Eric Shepherd is new Rolls-Royce Regional Director for North America

Article by Anita Panait, on April 5, 2013

Rolls-Royce Motor Cars has named Eric C. Shepherd as its Regional Director for North America, replacing David Archibald who decided to retire after serving 11 years at the carmaker.  Shepherd will sit on his new post effective May 1, 2013. Prior to joining Rolls-Royce Motor Cars, Shepherd was Regional General Manager for Mercedes-Benz USA, supervising the Southern Region since 2008.

He also held significant roles with Japanese carmakers Toyota and Nissan Motor Company. Shepherd has experience working in the advertising industry with Young & Rubicam and Starboard Automotive. Jolyon Nash, Director of Sales and Marketing, Rolls-Royce Motor Cars, remarked that Shepherd is “ideally positioned to extend” his expertise into the super-luxury segment in which Rolls-Royce competes, as he possesses broad experience and strong background in sales and marketing operations, dealer relations and franchise management in the luxury automotive sector.

Nash noted that the United States is the carmaker’s largest global market and they are looking forward to “maintaining and strengthening this market position.” Archibald, on the other hand, joined Rolls-Royce Motor Cars in 2002 as Regional Director for Europe and South Africa.

He was appointed as Regional Director for North America in January 2011. Nash expressed gratitude to Archibald for his “valuable contribution” to Rolls-Royce Motor Cars over the years, adding that they “wish him the very best” in his retirement.

Rolls-Royce Wraith

The designers, craftspeople and engineers working on the update of the Rolls-Royce Phantom had one thing to remember: the words of founder Henry Royce imploring them to choose the best and improve on it.

These words are the guiding force behind the improvements that we see in the brand’s pinnacle vehicles when these were introduced in 2012 and continues to be followed in design studios and assembly facilities at the Home of Rolls-Royce in Goodwill.

The second part of the founder’s directive is if something does not exist, then design it. This was the ethos that was followed with the Rolls-Royce Wraith. The Wraith featured a lot of elements that did not exist in the brand’s portfolio or in any carmaker’s portfolio.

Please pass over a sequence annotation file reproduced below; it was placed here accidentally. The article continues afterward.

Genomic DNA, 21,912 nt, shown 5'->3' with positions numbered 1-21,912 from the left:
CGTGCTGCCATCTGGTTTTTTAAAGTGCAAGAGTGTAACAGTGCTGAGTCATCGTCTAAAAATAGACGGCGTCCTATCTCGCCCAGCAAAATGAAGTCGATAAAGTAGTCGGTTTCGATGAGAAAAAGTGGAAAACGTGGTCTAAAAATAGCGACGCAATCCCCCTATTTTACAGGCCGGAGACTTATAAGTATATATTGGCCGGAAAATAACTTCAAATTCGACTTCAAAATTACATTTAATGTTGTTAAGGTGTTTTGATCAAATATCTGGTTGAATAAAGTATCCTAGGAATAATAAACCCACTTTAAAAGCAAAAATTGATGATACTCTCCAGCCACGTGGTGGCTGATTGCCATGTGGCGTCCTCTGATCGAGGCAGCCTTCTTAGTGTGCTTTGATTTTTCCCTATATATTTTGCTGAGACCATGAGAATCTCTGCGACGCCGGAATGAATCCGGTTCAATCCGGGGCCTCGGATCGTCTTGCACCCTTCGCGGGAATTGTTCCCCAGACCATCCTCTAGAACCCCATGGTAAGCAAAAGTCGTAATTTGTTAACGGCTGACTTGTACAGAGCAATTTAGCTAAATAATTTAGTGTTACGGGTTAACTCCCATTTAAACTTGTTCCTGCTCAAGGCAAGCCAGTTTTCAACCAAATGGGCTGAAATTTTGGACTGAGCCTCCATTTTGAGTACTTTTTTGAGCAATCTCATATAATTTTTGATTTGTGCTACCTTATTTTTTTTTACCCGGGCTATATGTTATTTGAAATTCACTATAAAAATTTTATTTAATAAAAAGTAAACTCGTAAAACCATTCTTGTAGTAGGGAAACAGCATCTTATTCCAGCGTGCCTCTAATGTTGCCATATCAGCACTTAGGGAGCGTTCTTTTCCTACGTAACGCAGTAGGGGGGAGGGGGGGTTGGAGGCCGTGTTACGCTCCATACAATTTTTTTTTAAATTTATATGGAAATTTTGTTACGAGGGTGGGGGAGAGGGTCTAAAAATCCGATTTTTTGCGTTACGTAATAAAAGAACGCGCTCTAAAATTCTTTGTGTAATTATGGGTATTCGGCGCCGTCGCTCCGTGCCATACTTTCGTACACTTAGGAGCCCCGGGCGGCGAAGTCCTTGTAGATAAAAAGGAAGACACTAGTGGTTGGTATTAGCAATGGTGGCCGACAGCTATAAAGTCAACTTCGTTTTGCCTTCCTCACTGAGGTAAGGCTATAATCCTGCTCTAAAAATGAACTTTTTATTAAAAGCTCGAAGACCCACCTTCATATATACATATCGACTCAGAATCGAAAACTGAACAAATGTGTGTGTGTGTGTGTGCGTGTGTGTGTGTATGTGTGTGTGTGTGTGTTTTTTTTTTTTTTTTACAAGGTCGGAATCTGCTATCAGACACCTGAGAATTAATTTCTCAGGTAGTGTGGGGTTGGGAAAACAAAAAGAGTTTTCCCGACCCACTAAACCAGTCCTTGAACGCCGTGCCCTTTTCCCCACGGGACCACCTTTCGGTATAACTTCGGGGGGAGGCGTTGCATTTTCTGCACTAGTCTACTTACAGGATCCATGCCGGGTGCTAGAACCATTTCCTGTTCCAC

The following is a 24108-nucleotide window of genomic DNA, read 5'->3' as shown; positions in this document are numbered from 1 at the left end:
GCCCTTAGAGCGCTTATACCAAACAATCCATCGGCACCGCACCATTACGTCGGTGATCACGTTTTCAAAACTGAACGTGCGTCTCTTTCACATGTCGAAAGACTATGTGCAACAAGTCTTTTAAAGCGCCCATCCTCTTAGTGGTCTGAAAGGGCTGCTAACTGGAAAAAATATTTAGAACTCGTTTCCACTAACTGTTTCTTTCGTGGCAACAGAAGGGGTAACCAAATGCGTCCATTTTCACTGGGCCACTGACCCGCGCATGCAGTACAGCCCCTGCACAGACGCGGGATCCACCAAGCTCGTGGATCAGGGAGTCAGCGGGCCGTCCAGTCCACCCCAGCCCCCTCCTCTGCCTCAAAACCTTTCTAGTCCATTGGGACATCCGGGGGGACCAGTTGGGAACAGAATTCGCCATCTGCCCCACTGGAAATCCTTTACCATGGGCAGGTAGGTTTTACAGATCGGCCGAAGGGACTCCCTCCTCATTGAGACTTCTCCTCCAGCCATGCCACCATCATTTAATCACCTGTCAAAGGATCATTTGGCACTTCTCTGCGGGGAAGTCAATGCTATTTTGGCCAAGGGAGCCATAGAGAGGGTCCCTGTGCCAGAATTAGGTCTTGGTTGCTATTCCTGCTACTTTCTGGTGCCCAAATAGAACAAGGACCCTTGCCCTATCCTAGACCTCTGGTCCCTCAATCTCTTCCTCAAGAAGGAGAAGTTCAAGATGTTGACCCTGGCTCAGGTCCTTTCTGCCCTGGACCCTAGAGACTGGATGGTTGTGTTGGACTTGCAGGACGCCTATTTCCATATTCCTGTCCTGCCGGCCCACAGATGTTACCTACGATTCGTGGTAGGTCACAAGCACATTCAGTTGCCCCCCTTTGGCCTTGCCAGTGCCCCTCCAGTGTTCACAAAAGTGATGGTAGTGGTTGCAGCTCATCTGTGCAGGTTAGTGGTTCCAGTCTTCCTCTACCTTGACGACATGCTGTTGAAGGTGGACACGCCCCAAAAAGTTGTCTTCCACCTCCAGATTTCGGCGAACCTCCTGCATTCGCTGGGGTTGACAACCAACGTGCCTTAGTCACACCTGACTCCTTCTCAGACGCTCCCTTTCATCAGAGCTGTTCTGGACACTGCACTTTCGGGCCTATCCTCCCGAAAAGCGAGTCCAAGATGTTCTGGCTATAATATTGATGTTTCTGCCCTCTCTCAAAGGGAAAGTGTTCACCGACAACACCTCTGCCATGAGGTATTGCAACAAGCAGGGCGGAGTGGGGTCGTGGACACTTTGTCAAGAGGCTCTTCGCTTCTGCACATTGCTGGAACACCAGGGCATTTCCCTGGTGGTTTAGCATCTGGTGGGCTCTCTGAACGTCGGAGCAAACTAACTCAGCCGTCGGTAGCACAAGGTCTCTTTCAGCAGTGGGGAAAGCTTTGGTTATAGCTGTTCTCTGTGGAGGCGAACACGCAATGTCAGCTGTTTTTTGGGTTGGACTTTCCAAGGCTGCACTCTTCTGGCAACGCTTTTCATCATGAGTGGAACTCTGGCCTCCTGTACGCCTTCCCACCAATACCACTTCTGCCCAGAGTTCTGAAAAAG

This innovative spirit is ingrained in the history and heritage of Rolls-Royce. You can see it in the vehicles that distinguished the company in the early part of the 1900s. Its experience at sea, in the air and on land once gave the car brand three successive world speed records.

Then there was Charles Rolls, the company’s founding forefather. Rolls had a love for adventure that fueled his success in ballooning, aviation and motor racing. Rolls was the first man to fly across the English Channel and back without stopping. This was duly praised by King George V.

Rolls-Royce Wraith mirrors the spirit of these endeavors, expanding the boundaries of engineering and design, while also challenging how people view their vehicles while giving customers the most engaged and dynamic driving experience ever. It did not exist, so they designed it.

Powerful, stylish, dramatic

In its styling, the Wraith exudes simplicity, poise and dynamism. You can just sense that the Wraith is focused and responsive.

The exterior is dominated by beauty and grace, with the fastback’s swept lines echoing the designs from the 1930s. These lines make its focused character more obvious.

This dramatic exterior is supplemented by the performance. The Wraith has a shorter wheelbase but a wider rear track. The twin turbo V12 engine delivers 624 bhp and it can go from standstill to 60 mph in just 4.4 seconds. All of these further bolster the car’s dynamic appearance.

Even so, the Wraith remains to be a luxurious and refined Rolls-Royce, a vehicle that puts equal importance on the sense of arriving, the pleasures of the journey and the car itself.

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